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HELP!!!!! New Teacher Wants To Regain Control

1196836_crazy_faceIvy writes:

I am in my first year as a Special Education teacher. My class is out of control. Kids are yelling at each other. Nobody is focused on their work. I am yelling and screaming and they are talking back and yelling back at me. Everybody is trying to help me out. Some say I need to be more positive, some say I need to be stronger and more strict. I do not know what to do. As a group, they are against me. The situation is very confrontational. I can not stop them going crazy. The kids know it. They are going crazy but they do not care. Some kids even have a lot of fun of it. they want the class go crazy so I can get fired. Please help. I am seriously thinking resignation because I do not think I can turn the classroom around since I can not change the nature of some of the students.


Joel Wagner (@sywtt) began teaching band in 2002. Though he had a lot of information, his classes were out of control. He found himself tired, frustrated, disrespected by students, lonely, and on the brink of quitting. He had had enough. He resigned from his school district right before spring break of his second year and made it his personal mission to learn to be a great teacher. So You Want To Teach? is the ongoing story of that quest for educational excellence.

Joel Wagner
Joel Wagner (<strong><a href="">@sywtt</a></strong>) began teaching band in 2002. Though he had a lot of information, his classes were out of control. He found himself tired, frustrated, disrespected by students, lonely, and on the brink of quitting. He had had enough. He resigned from his school district right before spring break of his second year and made it his personal mission to learn to be a great teacher. <strong><a href="">So You Want To Teach?</a></strong> is the ongoing story of that quest for educational excellence.

13 thoughts on “HELP!!!!! New Teacher Wants To Regain Control

  1. Firstly the kids do not like it, they may look like it but they do not. Going to be hard! Do you thank kids for doing the right thing and not punish those that do not? Have you asked them how they would like to be asked to be quiet? Have you asked them how they would like to learn? Do you smile? Do they have work they can do? Lots of questions that only you can answer!

  2. Great questions. Some of the kids might like it for a while, but it gets old. I find that usually when kids act out, it is because they enjoy seeing my reaction.

    Even in my 8th year, I was reminded yesterday that when I say things like “thank you Juan for sitting up straight and being quiet,” that other students will follow without having to be told to do so. It’s just challenging to remember to do that all the time.

  3. Ivy, I would strongly suggest reading Harry Wong’s The First Days of School. There’s something in therecalled the 4 P’s= Prepared, Prompt, Productive, Polite. This is the basis for your classroom rules. Go over the rules with the whole class. Set aside time for it. Do not let administration tell you that it’s unnecessary. It is so necessary because if you don’t have control over the class, you CANNOT teach.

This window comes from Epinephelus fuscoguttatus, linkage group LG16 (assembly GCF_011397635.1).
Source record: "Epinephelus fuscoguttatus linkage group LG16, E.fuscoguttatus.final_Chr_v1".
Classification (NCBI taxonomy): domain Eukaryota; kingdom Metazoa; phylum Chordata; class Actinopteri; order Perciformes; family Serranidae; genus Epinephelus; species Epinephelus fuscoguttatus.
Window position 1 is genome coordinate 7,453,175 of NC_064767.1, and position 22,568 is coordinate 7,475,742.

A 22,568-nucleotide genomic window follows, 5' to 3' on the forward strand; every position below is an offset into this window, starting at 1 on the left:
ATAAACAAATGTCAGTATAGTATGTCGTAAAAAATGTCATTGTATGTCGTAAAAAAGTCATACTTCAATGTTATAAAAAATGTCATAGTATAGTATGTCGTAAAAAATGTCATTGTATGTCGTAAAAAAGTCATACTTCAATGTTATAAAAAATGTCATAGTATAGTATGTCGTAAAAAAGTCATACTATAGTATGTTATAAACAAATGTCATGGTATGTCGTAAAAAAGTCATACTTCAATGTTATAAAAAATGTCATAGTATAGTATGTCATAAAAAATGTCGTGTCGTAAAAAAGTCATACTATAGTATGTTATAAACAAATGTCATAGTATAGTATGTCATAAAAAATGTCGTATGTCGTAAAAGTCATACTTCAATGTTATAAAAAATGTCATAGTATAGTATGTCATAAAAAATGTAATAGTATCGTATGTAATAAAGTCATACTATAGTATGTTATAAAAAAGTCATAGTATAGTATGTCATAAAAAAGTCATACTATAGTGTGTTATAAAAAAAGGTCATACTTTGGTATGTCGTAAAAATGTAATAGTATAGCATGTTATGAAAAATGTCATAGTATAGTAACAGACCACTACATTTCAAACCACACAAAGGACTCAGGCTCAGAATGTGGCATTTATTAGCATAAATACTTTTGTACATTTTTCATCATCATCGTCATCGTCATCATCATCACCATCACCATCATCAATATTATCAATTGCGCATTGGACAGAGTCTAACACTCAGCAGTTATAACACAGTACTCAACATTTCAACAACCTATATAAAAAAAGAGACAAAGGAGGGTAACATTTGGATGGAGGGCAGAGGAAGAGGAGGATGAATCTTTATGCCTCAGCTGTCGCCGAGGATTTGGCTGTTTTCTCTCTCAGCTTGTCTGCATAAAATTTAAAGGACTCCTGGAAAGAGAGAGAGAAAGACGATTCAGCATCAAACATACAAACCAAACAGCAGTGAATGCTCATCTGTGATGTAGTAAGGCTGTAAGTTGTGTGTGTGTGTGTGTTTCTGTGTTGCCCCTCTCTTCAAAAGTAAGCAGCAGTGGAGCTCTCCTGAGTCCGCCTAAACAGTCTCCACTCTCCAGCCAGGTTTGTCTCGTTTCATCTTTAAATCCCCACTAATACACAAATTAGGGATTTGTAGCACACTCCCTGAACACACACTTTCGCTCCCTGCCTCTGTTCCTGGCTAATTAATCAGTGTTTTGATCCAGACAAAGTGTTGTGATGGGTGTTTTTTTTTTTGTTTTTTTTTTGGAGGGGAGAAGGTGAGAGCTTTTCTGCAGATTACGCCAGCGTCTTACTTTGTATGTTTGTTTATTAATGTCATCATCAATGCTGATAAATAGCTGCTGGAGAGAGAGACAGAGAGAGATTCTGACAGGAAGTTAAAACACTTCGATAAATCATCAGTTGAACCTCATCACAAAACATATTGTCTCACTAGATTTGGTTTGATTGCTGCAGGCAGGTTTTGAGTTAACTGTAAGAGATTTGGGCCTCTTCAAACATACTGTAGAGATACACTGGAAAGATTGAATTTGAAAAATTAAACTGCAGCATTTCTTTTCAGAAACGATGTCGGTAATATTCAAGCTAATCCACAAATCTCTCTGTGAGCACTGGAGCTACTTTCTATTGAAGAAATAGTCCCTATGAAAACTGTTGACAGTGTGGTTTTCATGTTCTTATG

I am here to tell you that once you get the classroom management under control, your job will be a pleasure. It’s not as hard as you think. It’s a little bit of work, but not hard. You have to let them know that you are in control. If you don’t have the confidence, fake it ’til you make it. When you tell the students something, act like it’s a foregone conclusion that they are going to do it. Most importantly, follow through. If you tell them you are going to do something, do it. DO NOT ISSUE EMPTY THREATS! I REPEAT, DO NOT ISSUE EMPTY THREATS. You may have to face off with the unruliest student. I’m not sure if that scares you or not. Even if it does, think of the alternative. Once you establish that you won’t back down and the students know you mean it, they will respect you.
    I used to tell my students that I wasn’t perfect. That covers your bases. That way if they try to throw something in your face that you did, you can respond with that.
    If you need further advice you can email me @

  4. I find myself doing some of the same things as a 2nd year teacher and it’s frustrating and makes me sad. It’s exhausting to yell and really not worth your energy. I agree it seems like they like making the chaos but in reality they do desire a peaceful larning environment. This is going to take some planning on your part, but you might want to try to make an incentive for the kids. Like let them play a game at the end of class if they do well that day. Only let the ones who do well participate (which may only be 2 at first) and the others need to do a writing assignment. Eventually they should see that doing the wrong thing is not getting them anything positive. Some kids may never turn, but if you can get some or most to, that is an accomplishment. Also, have you tried having a “real” conversation with the class where you come more to their level and ask why they are acting out? You may find a positive response when they see that you care about them. Good luck, hang in there and remember that every year is different and teaching is a constant battle with many rewards in the end.

  5. One thing that worked for me was what I called “The Chain of Success” that involved paper chains. I told the class that I would put a check mark on the board each time they were so noisy I couldn’t teach or so rude that I couldn’t teach (etc). If they got less than a certain number of checks (don’t start off too strict because you want them to be successful but don’t start off to lenient or they won’t improve) on the board per hr. or class period, we would add a paper chain to the chain that began on the ceiling hanging down. When it reached the floor, the whole class would get a reward (homework pass, or educational movie or whatever you think the class would like). The kids started monitoring themselves so they could get a paper chain added. Be consistent though and don’t put a check up for the behavior on one day and not the next. Be clear about what positive behaviors you are looking for.